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Volunteer Spotlight: Vikki Kilminster-Bird

In 2018, volunteers provided 9,502 hours of service to the Rape Recovery Center. The incredible individuals who serve our agency bring a full spectrum of skills and expertise, from crisis intervention to administrative assistance. One of these fabulous volunteers is Vikki Kilminster-Bird. We asked Vikki to share more about her experience volunteering with the center. Read more about her below!

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What motivated you to become a volunteer at the Rape Recovery Center?

Believe it or not I was a volunteer at the RRC as part of a psychology class that I had at the University of Utah quite a number of years ago! When I moved back to Salt Lake City in 2014, it was easy for me to offer to volunteer again. I took the training for the crisis line and also the hospital response team, and have been on the crisis line since. I very much support the advocacy for people who have been traumatized by sexual assault.  It is not an easy subject for people to talk about. 1 in 3 women in Utah experience some sort of sexual assault, 1 in 6 for rape, and I believe the number for men is 1 in 32 for rape.  We need to be there for each other!

What have you enjoyed most about your time as a RRC volunteer?

It is most certainly to be able to be there for a survivor when they are desperate to seek help. Being the first point of contact on the crisis line, I feel rewarded when I can direct someone to become more calm, more empowered to help themselves, and to let them know that there are many resources available as support to them during their terrible ordeal.

What is most challenging about your volunteer work at the RRC?

The juxtaposition from what I like about being an RRC volunteer is directly tied to what is most challenging: It is hearing the heartbreaking stories of the survivors I speak to. I have never been sexually assaulted, and to know that this goes on and happens in very significant numbers has been shocking to me. It is horrifying to hear what someone goes through during their assault. It becomes personal to be able to help them. And you only hope that what you say is doing some good.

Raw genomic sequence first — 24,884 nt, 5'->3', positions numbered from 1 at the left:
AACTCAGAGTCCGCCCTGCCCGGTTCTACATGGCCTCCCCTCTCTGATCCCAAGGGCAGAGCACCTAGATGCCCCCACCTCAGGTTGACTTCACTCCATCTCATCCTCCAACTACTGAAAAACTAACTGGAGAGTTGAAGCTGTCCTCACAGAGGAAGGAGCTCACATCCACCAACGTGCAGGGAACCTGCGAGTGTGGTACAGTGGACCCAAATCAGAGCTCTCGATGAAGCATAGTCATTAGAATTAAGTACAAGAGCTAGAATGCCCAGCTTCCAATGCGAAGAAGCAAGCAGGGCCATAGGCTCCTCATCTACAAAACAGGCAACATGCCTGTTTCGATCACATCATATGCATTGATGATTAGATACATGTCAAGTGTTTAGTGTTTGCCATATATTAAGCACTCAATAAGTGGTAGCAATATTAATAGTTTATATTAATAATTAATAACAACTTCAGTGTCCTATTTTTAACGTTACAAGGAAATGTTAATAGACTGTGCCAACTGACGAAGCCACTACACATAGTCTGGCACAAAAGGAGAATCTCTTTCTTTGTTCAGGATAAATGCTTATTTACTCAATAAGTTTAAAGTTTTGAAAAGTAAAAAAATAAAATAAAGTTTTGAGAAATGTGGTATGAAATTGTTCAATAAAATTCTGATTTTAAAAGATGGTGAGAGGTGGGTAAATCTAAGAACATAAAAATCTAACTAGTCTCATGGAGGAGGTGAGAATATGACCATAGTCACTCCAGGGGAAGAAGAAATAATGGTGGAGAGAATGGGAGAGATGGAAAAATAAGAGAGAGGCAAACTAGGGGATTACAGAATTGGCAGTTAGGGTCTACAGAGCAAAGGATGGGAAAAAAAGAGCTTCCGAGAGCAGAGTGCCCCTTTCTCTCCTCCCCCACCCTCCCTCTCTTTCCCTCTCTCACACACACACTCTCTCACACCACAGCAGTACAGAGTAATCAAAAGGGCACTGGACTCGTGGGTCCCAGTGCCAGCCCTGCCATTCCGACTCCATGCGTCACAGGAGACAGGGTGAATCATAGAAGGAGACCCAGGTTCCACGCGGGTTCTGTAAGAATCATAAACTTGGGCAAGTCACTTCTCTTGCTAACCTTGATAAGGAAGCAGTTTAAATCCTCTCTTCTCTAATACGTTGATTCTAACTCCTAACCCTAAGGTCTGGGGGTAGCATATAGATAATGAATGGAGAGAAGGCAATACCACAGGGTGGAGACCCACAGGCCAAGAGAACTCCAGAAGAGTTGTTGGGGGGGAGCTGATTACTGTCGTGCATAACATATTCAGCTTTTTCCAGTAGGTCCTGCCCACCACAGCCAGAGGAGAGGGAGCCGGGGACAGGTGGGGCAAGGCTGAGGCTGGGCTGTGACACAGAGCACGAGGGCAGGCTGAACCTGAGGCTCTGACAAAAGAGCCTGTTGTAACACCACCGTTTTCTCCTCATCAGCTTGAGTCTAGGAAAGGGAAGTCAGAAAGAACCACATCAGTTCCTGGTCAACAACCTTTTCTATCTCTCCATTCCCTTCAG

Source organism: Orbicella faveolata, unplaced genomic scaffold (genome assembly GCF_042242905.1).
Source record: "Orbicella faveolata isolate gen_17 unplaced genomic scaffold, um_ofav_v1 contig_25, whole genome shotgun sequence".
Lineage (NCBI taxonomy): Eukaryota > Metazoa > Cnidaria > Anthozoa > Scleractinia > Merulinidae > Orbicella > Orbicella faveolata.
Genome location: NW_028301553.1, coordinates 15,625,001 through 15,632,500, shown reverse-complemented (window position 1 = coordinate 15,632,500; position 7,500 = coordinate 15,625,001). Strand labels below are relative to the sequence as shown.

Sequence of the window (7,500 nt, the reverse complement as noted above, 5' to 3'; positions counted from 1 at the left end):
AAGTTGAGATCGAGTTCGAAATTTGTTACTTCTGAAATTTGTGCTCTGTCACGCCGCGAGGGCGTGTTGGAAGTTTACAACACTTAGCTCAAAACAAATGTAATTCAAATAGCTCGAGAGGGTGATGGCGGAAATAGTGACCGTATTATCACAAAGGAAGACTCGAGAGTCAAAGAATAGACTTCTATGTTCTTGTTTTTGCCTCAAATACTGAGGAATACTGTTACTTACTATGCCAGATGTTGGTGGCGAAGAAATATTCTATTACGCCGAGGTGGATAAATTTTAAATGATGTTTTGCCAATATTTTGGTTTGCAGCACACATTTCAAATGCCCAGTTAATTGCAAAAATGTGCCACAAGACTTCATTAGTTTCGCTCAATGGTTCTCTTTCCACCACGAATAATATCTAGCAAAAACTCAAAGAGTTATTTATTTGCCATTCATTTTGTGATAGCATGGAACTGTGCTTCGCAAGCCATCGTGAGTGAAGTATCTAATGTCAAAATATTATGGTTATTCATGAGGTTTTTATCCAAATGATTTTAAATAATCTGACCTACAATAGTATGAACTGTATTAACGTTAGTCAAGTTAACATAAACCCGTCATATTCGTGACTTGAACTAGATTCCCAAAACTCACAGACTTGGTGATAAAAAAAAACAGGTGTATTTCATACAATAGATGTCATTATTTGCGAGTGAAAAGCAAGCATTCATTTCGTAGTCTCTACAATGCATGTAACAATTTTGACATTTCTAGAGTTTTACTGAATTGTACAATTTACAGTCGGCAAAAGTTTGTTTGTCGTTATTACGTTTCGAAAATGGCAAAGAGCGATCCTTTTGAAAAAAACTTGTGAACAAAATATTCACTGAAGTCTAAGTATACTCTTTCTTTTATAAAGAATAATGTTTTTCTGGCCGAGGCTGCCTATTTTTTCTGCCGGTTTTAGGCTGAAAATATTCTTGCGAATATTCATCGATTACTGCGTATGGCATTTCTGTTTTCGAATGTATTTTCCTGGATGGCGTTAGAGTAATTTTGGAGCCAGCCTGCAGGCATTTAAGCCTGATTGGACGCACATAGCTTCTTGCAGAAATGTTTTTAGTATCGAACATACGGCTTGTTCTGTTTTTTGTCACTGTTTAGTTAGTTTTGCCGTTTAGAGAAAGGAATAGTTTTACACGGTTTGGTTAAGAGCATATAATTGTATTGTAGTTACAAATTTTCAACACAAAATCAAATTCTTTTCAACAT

Tell us a little more about how you spend your time outside of volunteering for the RRC.

Currently I am taking classes to become a Medical Assistant. Hopefully I can do that before I get too old! I’m lucky to have a wonderful husband and a bright and funny daughter. I love the outdoors – camping, biking, hiking, skiing, just being out there. I also enjoy going to music concerts and festivals and it is a must to share time with friends and family.

You have immersed yourself in the very difficult work of addressing sexual violence. What gives you hope as you approach this work?

I guess what gives me the most hope is the resilience of the human spirit and how survivors can go on, be empowered and be able to get back to a contented existence even though they have been through something horrific. It takes a lot of work, but people get there. Especially with the help of places like the RRC and the incredible people who work there.

What is your message to others looking to get involved in this work, or considering volunteer work at the RRC?

Since my initial volunteer experience with the SLC Rape Recovery Center, the center itself has become an all-encompassing organization. It is there to serve people of all ethnicities, and sexual orientations, and is an open, loving, safe place. The resources they offer are countless. I’m so impressed by the professionalism and compassion of the administration, counselors and employees. If one decided to volunteer, you would become a part of the amazing work they do. It works two ways – you give, and it gives back in a very satisfying way.


If you are interested in joining the Rape Recovery Center's volunteer team, visit our volunteer page here to learn more.